Nevada County judge finds enough evidence to advance animal cruelty case toward trial | TheUnion.com

Nevada County judge finds enough evidence to advance animal cruelty case toward trial

Gene Rouse covered his eyes at one point as he testified Thursday in the animal cruelty case of William Didomizio.

Rouse said he lived with Didomizio, 70, for several months last year. Rouse had a marijuana grow at the Rough and Ready home, and early one September morning he needed some gloves while trimming.

Didomizio kept items like gloves in his room. Rouse said he had no problem entering the bedroom to grab them.

That’s when Rouse said he saw Didomizio holding a sex toy as he lay on the bed with his black Labrador, Baby Girl.

“He just gave me a blank stare,” Rouse said. “I didn’t know what to do. I was traumatized.”

Prosecutors called Rouse to testify in Nevada County Superior Court for Didomizio’s preliminary hearing. Authorities have said Didomizio, previously convicted of lewd and lascivious acts with a child 14 to 15 years old, faces a felony charge of failure to register his address with authorities and misdemeanor animal cruelty. He’s pleaded not guilty.

Judge B. Scott Thomsen found enough evidence to advance the case, though he noted the amount needed for the preliminary hearing is much less than at trial.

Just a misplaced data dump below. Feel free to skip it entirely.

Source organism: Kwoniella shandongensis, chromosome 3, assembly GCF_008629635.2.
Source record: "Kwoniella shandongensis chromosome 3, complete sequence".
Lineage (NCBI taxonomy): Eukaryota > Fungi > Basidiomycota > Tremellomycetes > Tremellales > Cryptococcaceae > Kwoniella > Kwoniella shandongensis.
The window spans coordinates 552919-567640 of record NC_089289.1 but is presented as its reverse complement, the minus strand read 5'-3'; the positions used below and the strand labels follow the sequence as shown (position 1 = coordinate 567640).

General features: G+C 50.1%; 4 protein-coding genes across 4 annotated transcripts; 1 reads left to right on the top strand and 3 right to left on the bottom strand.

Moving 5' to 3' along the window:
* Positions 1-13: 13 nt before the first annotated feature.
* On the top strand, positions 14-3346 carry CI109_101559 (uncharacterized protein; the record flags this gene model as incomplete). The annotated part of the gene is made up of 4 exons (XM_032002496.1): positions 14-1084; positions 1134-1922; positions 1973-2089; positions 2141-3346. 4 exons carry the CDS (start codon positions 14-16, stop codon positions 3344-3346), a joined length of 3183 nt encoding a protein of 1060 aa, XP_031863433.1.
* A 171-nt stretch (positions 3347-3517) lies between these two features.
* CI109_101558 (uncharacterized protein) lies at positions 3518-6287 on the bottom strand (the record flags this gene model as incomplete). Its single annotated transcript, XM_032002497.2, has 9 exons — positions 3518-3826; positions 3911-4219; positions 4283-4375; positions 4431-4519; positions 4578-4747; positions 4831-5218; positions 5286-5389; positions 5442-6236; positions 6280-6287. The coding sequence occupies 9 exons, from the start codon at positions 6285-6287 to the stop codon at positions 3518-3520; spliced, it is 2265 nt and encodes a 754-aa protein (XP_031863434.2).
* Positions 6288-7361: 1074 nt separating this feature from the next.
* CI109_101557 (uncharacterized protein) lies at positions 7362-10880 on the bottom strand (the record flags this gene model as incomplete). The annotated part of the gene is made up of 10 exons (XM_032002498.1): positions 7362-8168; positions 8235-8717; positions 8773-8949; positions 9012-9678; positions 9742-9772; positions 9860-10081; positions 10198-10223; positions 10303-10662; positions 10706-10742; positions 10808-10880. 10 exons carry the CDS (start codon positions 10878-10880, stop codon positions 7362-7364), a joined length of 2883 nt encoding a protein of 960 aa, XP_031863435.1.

“In fact, it is substantially less,” he added.

Thomsen emphasized that the animal cruelty case would remain a misdemeanor, despite the prosecutor’s attempt to raise it to a felony.

Witnesses

Testifying in the case, Rouse said he and Didomizio spoke rarely. Weeks after the incident they got into a fight. Rouse’s son then showed his father information about Didomizio’s previous conviction.

At times Baby Girl would lick Rouse, and he’d get rashes. He later determined they were from stress, and he chose to report the allegation in early November, Rouse said.

“It was messing with me,” he added. “Now I can’t be around bigger dogs at all.”

Defense attorney Michael Rooney, who represents Didomizio, questioned whether Rouse saw his client use a sex toy on the dog. Rouse said he didn’t see the act, but knows it occurred.

“I saw him laying on the bed on his side right next to the dog with her legs up,” Rouse testified, adding that Didomizio held a sex toy in his hand. “I don’t know what else to say.”

Harry Bennigson, an investigator working with Rooney, testified that he spoke with Rouse during his own investigation. Rouse gave conflicting statements in his interview, leading Bennigson to question his truthfulness.

According to Bennigson, Rouse initially said he saw Didomizio perform an act on the dog. However, Rouse told the investigator he didn’t.

“He just said he thought it happened,” Bennigson said.

Additionally, Rouse gave conflicting statements about when Didomizio placed a lock on his bedroom door and when Rouse learned about Didomizio’s criminal history.

Stefanie Geckler, a Nevada County Animal Control officer, testified she noticed Baby Girl had no hair around her tail when he was seized after Rouse’s report. A month later Geckler was told the dog had no signs of trauma. Additionally, it had no skin condition.

Dr. Tom Strolle, a veterinarian who’s treated Baby Girl, called Didomizio a conscientious pet owner. He first noticed hair loss on Baby Girl in December 2015, saying it’s generally caused by allergies.

To contact Staff Writer Alan Riquelmy, email ariquelmy@theunion.com or call 530-477-4239.


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